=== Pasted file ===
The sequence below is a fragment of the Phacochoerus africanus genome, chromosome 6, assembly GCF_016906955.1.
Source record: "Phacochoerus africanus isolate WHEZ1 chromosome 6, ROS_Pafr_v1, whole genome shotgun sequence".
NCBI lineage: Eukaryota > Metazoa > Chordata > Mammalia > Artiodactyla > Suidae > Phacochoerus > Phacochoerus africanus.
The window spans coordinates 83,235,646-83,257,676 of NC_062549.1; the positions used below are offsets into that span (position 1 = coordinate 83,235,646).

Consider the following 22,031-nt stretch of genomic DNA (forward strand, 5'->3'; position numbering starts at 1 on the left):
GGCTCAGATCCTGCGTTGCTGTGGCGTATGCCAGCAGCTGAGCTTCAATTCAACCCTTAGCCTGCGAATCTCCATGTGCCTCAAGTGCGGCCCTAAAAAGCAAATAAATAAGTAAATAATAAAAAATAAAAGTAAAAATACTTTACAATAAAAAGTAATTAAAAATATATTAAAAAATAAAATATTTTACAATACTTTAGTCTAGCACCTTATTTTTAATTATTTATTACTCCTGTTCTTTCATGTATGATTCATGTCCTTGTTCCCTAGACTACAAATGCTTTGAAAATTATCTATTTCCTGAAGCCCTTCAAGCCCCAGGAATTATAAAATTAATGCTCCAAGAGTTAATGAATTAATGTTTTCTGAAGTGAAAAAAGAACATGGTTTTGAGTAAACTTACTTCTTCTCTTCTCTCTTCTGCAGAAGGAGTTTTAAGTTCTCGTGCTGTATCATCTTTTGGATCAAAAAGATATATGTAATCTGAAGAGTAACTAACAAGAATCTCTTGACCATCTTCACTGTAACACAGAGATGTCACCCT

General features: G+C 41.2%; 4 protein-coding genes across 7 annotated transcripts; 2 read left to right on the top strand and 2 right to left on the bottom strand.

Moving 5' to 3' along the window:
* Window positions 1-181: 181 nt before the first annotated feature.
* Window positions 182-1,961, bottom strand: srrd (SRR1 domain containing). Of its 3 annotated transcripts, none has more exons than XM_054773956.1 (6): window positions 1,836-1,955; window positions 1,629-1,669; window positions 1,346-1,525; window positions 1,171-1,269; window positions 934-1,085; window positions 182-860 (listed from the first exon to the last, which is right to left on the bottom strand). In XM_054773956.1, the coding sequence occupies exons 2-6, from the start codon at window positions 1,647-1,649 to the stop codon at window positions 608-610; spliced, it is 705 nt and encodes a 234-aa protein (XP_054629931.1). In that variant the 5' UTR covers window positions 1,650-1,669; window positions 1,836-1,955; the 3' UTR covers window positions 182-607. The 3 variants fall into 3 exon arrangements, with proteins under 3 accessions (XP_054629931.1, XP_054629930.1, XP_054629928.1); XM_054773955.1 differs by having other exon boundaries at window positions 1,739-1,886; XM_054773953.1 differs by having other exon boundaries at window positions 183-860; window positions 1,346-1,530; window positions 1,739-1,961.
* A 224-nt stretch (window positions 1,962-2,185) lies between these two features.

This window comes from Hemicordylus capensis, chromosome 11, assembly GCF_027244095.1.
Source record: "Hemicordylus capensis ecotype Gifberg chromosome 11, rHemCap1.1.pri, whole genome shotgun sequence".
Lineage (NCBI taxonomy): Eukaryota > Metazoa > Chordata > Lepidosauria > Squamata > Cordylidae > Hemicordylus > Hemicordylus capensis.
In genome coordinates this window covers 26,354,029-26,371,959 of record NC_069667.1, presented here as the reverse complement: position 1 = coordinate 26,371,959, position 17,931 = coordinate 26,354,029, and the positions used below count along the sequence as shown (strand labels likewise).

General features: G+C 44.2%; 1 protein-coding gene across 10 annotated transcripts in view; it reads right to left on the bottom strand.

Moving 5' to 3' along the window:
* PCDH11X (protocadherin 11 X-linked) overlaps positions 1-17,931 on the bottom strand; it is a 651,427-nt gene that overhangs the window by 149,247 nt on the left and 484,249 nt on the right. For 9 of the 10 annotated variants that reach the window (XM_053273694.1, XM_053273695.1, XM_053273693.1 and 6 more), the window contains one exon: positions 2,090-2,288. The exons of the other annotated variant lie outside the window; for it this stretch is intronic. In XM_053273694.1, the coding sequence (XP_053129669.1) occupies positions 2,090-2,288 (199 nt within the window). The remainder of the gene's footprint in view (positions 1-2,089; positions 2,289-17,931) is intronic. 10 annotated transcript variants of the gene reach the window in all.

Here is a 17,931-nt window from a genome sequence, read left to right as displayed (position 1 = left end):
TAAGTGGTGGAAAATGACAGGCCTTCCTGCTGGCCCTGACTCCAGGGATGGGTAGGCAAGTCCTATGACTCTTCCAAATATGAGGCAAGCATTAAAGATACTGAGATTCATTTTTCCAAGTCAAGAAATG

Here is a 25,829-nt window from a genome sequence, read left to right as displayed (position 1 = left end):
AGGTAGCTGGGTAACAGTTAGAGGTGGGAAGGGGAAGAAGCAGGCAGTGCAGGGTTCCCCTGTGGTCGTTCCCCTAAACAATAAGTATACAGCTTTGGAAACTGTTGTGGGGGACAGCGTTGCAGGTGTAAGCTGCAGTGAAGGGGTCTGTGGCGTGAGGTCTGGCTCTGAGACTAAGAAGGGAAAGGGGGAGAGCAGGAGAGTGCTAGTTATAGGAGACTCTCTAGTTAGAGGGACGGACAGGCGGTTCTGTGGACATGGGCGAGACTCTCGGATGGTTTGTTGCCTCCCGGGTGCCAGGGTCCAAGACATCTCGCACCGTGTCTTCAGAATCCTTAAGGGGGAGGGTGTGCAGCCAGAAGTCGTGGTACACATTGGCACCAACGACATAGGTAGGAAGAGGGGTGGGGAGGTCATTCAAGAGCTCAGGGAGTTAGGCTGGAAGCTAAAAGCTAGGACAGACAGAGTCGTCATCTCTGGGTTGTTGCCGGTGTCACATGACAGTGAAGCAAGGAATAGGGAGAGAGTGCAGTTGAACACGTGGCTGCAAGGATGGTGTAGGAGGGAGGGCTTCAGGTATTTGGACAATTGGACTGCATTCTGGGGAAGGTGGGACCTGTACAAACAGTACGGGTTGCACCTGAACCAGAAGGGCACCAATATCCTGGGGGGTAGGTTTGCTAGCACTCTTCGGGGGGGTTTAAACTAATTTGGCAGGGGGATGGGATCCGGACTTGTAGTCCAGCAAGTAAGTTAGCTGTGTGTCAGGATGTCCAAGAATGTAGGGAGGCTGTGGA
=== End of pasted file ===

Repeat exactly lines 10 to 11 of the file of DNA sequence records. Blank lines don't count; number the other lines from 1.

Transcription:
* Window positions 182-1,961, bottom strand: srrd (SRR1 domain containing). Of its 3 annotated transcripts, none has more exons than XM_054773956.1 (6): window positions 1,836-1,955; window positions 1,629-1,669; window positions 1,346-1,525; window positions 1,171-1,269; window positions 934-1,085; window positions 182-860 (listed from the first exon to the last, which is right to left on the bottom strand). In XM_054773956.1, the coding sequence occupies exons 2-6, from the start codon at window positions 1,647-1,649 to the stop codon at window positions 608-610; spliced, it is 705 nt and encodes a 234-aa protein (XP_054629931.1). In that variant the 5' UTR covers window positions 1,650-1,669; window positions 1,836-1,955; the 3' UTR covers window positions 182-607. The 3 variants fall into 3 exon arrangements, with proteins under 3 accessions (XP_054629931.1, XP_054629930.1, XP_054629928.1); XM_054773955.1 differs by having other exon boundaries at window positions 1,739-1,886; XM_054773953.1 differs by having other exon boundaries at window positions 183-860; window positions 1,346-1,530; window positions 1,739-1,961.
* A 224-nt stretch (window positions 1,962-2,185) lies between these two features.